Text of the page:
Who doesn’t remember 1983? It was the year that Thomas Sankara became the president of the Republic of Upper Volta. It was the year McDonald’s debuted the “chicken” McNugget. And it’s the year that video games, once a viable and promising business, went (in economic terms) completely tits-up.
There were several reasons for the crash, but the main cause was supersaturation of the market with hundreds of mostly low-quality games which resulted in the loss of consumer confidence.
Confession: i actually loved this game when i was a kid.
Because i hail from the copy/paste school of online research, i’ll allow Wikipedia to elaborate:
Unlike Nintendo, Sega, Sony, or Microsoft in later decades, the hardware manufacturers in this era lost exclusive control of their platforms’ supply of games. With it, they also lost the ability to make sure that the toy stores were never overloaded with products. Activision, Atari and Mattel all had experienced programmers, but many of the new companies — rushing to join the market — did not have enough experience and talent to create the games.
Think you might want to add some – you know – *stuff* to this one, fellas?
Essentially, when Activison cracked the nut that allowed them to make games for the proprietary Atari 2600 system, that opened the floodgates for inferior knock-offs and low-quality carts. If there’s an Atari or Activision game on the shelf selling for $60, and a bin full of carts selling for $1 apiece right next to them, Joe Uneducated Mom is probably walking out with an armful of shovelware than a copy of Pitfall II.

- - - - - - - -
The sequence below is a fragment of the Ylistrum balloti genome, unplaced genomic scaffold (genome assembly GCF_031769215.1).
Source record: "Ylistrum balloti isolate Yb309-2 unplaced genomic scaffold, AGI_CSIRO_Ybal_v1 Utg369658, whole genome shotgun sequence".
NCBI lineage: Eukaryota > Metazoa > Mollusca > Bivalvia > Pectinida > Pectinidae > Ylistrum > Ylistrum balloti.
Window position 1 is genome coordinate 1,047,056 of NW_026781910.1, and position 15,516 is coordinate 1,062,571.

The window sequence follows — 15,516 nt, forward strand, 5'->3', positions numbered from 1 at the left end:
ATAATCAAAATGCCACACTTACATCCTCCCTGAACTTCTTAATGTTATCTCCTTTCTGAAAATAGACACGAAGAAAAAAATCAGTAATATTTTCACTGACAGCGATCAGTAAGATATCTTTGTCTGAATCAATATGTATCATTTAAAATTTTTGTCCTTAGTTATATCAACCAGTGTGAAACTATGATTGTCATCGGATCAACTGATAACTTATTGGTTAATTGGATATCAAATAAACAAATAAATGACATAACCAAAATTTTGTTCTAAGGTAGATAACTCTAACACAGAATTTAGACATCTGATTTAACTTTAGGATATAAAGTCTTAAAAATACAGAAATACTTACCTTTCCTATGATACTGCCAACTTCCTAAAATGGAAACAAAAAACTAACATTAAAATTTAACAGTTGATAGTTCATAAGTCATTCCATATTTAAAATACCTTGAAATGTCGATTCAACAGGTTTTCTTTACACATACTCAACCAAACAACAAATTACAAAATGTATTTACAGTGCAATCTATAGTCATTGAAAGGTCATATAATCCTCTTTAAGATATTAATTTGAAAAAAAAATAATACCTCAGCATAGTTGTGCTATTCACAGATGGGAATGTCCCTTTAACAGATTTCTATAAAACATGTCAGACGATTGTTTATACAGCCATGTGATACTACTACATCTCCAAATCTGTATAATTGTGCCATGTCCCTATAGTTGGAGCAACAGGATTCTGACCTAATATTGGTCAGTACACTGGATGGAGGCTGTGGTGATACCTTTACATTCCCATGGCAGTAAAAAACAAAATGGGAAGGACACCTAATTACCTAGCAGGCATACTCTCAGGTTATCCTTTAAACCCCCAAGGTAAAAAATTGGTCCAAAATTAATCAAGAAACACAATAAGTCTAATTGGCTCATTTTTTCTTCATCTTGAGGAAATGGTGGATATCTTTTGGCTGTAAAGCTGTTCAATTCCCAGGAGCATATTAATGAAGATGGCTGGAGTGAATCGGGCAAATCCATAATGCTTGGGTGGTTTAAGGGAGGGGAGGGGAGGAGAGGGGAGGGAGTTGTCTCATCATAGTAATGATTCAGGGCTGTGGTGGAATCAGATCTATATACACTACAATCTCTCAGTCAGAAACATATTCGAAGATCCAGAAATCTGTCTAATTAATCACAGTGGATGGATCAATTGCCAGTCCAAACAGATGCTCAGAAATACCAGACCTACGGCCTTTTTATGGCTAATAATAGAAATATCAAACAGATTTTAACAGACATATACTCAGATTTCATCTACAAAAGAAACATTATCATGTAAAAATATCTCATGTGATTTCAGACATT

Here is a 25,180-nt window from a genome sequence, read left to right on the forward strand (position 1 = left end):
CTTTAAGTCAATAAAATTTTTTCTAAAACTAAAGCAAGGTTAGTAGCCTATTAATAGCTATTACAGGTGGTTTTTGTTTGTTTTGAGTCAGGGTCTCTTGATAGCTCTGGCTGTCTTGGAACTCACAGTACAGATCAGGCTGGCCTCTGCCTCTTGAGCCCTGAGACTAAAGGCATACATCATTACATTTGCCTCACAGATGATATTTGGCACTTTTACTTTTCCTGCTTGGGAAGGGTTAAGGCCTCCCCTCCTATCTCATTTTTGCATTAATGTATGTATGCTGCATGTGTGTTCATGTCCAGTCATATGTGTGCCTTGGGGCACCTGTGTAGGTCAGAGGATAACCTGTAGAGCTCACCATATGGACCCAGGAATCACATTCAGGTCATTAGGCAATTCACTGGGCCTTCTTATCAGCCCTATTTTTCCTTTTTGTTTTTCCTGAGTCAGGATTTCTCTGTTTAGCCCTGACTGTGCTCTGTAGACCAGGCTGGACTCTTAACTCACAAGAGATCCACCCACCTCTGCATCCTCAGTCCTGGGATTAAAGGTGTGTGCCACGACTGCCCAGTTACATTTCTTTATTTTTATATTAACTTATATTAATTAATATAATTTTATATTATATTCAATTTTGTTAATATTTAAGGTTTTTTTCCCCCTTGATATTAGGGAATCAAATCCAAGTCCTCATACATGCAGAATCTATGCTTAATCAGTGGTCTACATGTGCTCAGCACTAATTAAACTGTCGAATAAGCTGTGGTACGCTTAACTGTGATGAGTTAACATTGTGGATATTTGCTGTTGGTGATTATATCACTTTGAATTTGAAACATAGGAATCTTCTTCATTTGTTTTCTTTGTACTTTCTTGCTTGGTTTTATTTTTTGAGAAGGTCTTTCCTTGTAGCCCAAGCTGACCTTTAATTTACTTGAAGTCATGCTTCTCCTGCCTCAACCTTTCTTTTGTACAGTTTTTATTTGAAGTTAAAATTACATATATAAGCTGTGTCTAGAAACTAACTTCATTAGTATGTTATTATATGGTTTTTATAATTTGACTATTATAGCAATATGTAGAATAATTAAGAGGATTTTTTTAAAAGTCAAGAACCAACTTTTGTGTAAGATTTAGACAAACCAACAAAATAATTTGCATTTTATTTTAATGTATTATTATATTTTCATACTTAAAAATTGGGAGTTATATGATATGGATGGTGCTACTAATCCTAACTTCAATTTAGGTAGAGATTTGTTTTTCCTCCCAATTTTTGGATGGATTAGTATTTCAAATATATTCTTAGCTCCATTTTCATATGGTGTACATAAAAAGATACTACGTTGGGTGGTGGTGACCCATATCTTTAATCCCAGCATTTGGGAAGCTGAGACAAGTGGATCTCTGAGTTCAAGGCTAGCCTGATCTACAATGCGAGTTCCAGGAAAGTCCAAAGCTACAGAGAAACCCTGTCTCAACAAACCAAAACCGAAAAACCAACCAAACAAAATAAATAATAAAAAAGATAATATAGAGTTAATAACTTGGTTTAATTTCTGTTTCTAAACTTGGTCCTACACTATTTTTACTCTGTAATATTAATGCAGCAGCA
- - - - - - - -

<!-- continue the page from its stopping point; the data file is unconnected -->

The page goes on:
Doomed to Repeat It?
Can you think of another period in history when there was a “supersaturation of the market with hundreds of mostly low-quality games?” Can you name a time when we have $60 games competing with a bin full of titles selling for $1? i can. It’s called “NOW”.
We’ve transcended figures of speech: at some points the selection becomes, quite literally, shitty.
i’m no economist, but i have heard the phrase “supply and demand” bandied about. What we have now is an oversupply and an under-demand. There are too many people making games, and not enough people to play them – and more importantly, not enough people willing to pay fair market value for them. When the president of Nintendo takes to the stage at GDC 2011 and implores people not to sell their games for a buck, something alarming is happening. And when you get a trend of people reducing the cost of their games from $1 to FREE because $1 was too expensive, it’s time to consider jumping ship. And then setting that ship on fire.
When you have every community college boasting a over-subscribed video game program of one kind or another, but recent reports suggest that graduates’ success at landing an industry job is 12%, there’s a problem. Something ain’t right. The dam’s got to burst.
Am i out to lunch here, or are we headed for another catastrophic, landfill-full-of-E.T.-carts crash of the industry? And if we do crash, what will that crash look like? If you are an economist and you think i’m out to lunch, please tell me why.